ST. JOHN, Hon. Frederick (1765-1844), of Chailey, Sussex.
Available from Boydell and Brewer
Family and Education
b. 20 Dec. 1765, 2nd surv. s. of Frederick, 3rd Visct. St. John and 2nd Visct. Bolingbroke, by Lady Diana Spencer, da. of Charles, 3rd Duke of Marlborough. educ. Harrow 1774-6. m. (1) 8 Dec. 1788, Lady Mary Kerr (d. 6 Feb. 1791), da. of William John, 5th Mq. of Lothian [S], 1s.; (2) 6 Apr. 1793, Hon. Arabella Craven (d. 9 June 1819), da. of William, 6th Baron Craven, 4s. 3da.; (3) 14 Nov. 1821, Caroline Elizabeth, da. of J. Parsons, 1s.
Ensign, 85 Ft. 1779, lt. 1780; capt. 95 Ft. 1781; maj. 104 Ft. 1783; lt.-col. 2 Ft. 1791, col. 1795; maj.-gen. 1798, lt.-gen. 1805, gen. 1814.
St. John served in the West Indies and the Channel Isles until 1783. He was provided with £240 p.a. out of his father’s secret pension of £1,200. The supply was cut off by Bolingbroke’s death in 1787, when St. John’s uncle the 4th Duke of Marlborough tried to induce the prime minister to compensate him somehow.1 By then St. John (like his brother George Richard St. John†) had been bear led by their uncle Lord Robert Spencer* into the opposition camp. He joined Brooks’s 17 May 1783 and the Whig Club on 6 Mar. 1787; moreover, the Prince of Wales recommended him to the Duke of York as ‘one of the most amiable young men I know’, finding the ‘degree of naiveté in his character ... quite charming’. His military career subsequently took first place, but he contrived to annoy the Prince by attaching himself, with his friend Lord Hugh Seymour, to Mrs Fitzherbert, and he was one of the ‘ringleaders’ among the partisans of the Princess of Wales in 1796.2 He served in Ireland in 1798 and was second in command to Gerard Lake* in the two Mahrattas campaigns in India. He was commended for his services in Ireland and on 3 May 1804 received parliamentary acknowledgment of his services in India. In 1806 he wanted to be in Parliament and his uncle reported him to William Adam as being prepared to give ‘a moderate sum— perhaps £2,000 or £3,000’ for a seat (doubtless less than his brother got from paying guests on his interest at Wootton Bassett).3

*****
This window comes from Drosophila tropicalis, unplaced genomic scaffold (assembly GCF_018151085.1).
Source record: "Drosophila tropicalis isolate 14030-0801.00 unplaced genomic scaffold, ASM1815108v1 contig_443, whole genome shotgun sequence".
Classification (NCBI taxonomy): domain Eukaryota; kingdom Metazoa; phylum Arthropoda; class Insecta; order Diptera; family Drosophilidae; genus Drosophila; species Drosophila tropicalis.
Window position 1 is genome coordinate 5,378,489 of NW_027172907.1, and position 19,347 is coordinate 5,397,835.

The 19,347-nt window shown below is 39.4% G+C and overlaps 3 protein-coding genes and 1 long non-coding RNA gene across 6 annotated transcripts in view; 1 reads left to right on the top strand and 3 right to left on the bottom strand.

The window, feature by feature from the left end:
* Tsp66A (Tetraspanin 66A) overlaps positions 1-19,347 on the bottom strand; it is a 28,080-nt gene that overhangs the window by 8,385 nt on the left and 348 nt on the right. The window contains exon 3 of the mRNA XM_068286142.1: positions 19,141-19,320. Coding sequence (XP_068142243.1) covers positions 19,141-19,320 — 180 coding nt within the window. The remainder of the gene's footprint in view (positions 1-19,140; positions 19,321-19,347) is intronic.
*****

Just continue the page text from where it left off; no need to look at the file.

St. John had fallen out with Lake in India, which resulted in his misconduct. A court of inquiry ‘came to no decision or opinion’, but the commander-in-chief’s view reflected on St. John’s ‘personal courage’ and prejudiced his prospects of employment and of recognition of his services. His cousin Lord Pembroke described him to Lord Bathurst, 10 Oct. 1809, after the latter had attempted to do something for him, as ‘an innocent and injured man’, sacrificed not so much ‘to party’ as
to his own vapouring vanity which sometimes entertains and amuses us who know him in private life, but which is never forgiven by men of narrow minds and low understandings at home and abroad, whose characters or proceedings he has loudly meddled with, in some measure to gratify that same vanity, and as the strong only are merciful, I see no end to his persecution. Amen.
The King advised against reopening inquiry into St. John’s conduct.4
In 1818 St. John was returned for Oxford after a contest, his cousin the 5th Duke of Marlborough seizing an opportunity to restore the family influence there.5 He voted with ministers against Tierney’s censure motion, 18 May 1819, and remained in town as late as 23 Dec. in support of their measures against sedition and blasphemy. He was silent in the House, but it is clear that his Whig past was sunk without trace. In 1820 he was defeated at the poll and did not seek to re-enter Parliament.
St. John died 19 Nov. 1844, the second senior general in the army.6